Many called the last meeting between the Detroit Pistons and Boston Celtics a potential Eastern Conference finals preview. Less than three weeks later, such an outcome seems even more likely.

Neither team has lost since that game, and when they meet again at the Palace of Auburn Hills on Saturday, the Celtics will be looking for their ninth straight win while the Pistons seek their 12th in a row.

Boston (28-3) and Detroit (26-7) have the NBA's two best records, with each boasting at least a 10-game lead in its respective division. Their combined 10 losses are three fewer than any other Eastern Conference team has on its own.

While the Celtics lead Detroit in the standings, the Pistons have beaten them nine straight times, including an 87-85 win at TD Banknorth Garden on Dec. 19 that remains Boston's lone home defeat. Chauncey Billups - whom the Celtics drafted in the first round in 1997 - had 28 points for Detroit and made a pair of free throws in the final second to break a tie.

"It was playoff-intense, pretty aggressive out there," Pistons coach Flip Saunders said after that game. "I would say, by far, it was the most aggressive game this season, with all five guys going against each other. It got a little bit chippy, so it was a little bit playoff-like atmosphere."

It was also the third game of Detroit's current 11-game winning streak. The Pistons have not won 12 in a row since a 13-game run during the 2003-04 season.

Richard Hamilton had 22 points, Rasheed Wallace added 20 and Billups scored 18 in the latest victory, a 101-85 win at Toronto on Friday. Hamilton has led the Pistons in scoring each of the last seven games, averaging 21.4 points in that span.

Detroit also held yet another opponent under 90 points, something they've done eight times during the streak. They've allowed an average of 84.1 points during the run.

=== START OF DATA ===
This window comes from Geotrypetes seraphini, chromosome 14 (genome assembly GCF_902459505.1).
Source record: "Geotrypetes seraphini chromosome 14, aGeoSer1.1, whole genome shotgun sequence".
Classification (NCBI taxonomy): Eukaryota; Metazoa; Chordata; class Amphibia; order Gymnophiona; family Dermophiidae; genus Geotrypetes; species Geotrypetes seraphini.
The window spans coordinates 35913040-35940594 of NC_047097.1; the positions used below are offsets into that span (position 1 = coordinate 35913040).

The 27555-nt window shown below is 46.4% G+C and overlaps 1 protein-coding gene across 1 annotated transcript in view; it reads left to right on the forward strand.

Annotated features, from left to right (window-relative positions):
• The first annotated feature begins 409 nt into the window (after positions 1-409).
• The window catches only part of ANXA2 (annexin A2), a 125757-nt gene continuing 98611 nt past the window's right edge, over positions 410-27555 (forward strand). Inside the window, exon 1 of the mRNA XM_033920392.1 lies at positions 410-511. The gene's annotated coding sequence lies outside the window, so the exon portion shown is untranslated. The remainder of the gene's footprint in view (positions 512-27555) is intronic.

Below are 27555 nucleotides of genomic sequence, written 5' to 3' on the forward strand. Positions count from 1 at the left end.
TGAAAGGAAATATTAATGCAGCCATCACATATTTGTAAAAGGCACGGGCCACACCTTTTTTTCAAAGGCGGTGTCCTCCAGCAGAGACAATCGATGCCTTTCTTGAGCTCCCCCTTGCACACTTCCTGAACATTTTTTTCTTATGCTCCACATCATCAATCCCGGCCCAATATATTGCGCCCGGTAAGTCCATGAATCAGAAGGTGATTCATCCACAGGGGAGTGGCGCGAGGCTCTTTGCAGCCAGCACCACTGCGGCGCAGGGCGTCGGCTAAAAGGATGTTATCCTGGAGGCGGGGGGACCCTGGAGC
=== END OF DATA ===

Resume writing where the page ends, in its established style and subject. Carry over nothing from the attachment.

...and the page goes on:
"We're definitely satisfied with how we're playing right now," Billups said. "Who wouldn't be? Eleven straight games, that's an amazing feat in this league."

These are the two best defensive clubs in the NBA - the only two allowing fewer than 90 points per game. After beating Memphis 100-96 at home on Friday, the Celtics have held opponents under 100 for 14 consecutive games, and lead the NBA with just 87.3 points allowed per game.

"Boston's record speaks for itself," Pistons forward Tayshaun Prince said. "They're a great defensive ballclub. They can clog up the paint and really keep you away from the basket. It'll be a good test for us once again."

Celtics coach Doc Rivers called his team's focus the "worst of the year" on Friday, but Boston held off the Grizzlies despite getting just two points from Ray Allen, who missed all nine of his field-goal attempts.

Paul Pierce and Kevin Garnett each had 23 points while Tony Allen added a season-high 20 off the bench.

"Everybody knew we're playing Detroit on Saturday night, but we had to take care of Memphis," Pierce said. "We're preparing for something bigger than the regular season. It's got to be every night."

The Celtics, who have three winning streaks of at least eight games this season, are on the same pace through 31 games as the 1995-96 Chicago Bulls, who finished 72-10.

They've won eight straight on the road, but the Pistons have won seven in a row at home and the Celtics have lost their last seven in Detroit dating back to 2003.

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